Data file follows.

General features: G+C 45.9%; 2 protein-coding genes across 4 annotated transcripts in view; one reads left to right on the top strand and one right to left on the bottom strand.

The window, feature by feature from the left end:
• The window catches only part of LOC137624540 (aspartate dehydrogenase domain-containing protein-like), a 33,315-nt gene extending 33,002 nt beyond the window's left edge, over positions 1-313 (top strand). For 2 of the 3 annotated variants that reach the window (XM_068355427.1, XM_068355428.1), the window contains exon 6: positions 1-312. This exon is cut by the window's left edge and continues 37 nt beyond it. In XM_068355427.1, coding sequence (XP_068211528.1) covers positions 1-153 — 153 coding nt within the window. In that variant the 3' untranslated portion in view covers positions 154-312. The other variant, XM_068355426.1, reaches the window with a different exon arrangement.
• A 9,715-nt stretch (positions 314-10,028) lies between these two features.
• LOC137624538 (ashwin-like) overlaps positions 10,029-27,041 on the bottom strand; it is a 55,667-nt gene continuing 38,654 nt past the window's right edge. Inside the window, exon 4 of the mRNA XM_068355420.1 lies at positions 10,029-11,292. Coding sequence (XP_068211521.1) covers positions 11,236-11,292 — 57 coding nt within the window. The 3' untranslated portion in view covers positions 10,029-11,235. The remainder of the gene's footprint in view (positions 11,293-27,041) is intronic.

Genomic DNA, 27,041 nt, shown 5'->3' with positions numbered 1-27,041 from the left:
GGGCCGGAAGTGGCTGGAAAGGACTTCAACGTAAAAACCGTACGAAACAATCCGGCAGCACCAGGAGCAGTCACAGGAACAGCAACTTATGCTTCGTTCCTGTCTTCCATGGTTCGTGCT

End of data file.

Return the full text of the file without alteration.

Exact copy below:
General features: G+C 45.9%; 2 protein-coding genes across 4 annotated transcripts in view; one reads left to right on the top strand and one right to left on the bottom strand.

The window, feature by feature from the left end:
• The window catches only part of LOC137624540 (aspartate dehydrogenase domain-containing protein-like), a 33,315-nt gene extending 33,002 nt beyond the window's left edge, over positions 1-313 (top strand). For 2 of the 3 annotated variants that reach the window (XM_068355427.1, XM_068355428.1), the window contains exon 6: positions 1-312. This exon is cut by the window's left edge and continues 37 nt beyond it. In XM_068355427.1, coding sequence (XP_068211528.1) covers positions 1-153 — 153 coding nt within the window. In that variant the 3' untranslated portion in view covers positions 154-312. The other variant, XM_068355426.1, reaches the window with a different exon arrangement.
• A 9,715-nt stretch (positions 314-10,028) lies between these two features.
• LOC137624538 (ashwin-like) overlaps positions 10,029-27,041 on the bottom strand; it is a 55,667-nt gene continuing 38,654 nt past the window's right edge. Inside the window, exon 4 of the mRNA XM_068355420.1 lies at positions 10,029-11,292. Coding sequence (XP_068211521.1) covers positions 11,236-11,292 — 57 coding nt within the window. The 3' untranslated portion in view covers positions 10,029-11,235. The remainder of the gene's footprint in view (positions 11,293-27,041) is intronic.

Genomic DNA, 27,041 nt, shown 5'->3' with positions numbered 1-27,041 from the left:
GGGCCGGAAGTGGCTGGAAAGGACTTCAACGTAAAAACCGTACGAAACAATCCGGCAGCACCAGGAGCAGTCACAGGAACAGCAACTTATGCTTCGTTCCTGTCTTCCATGGTTCGTGCT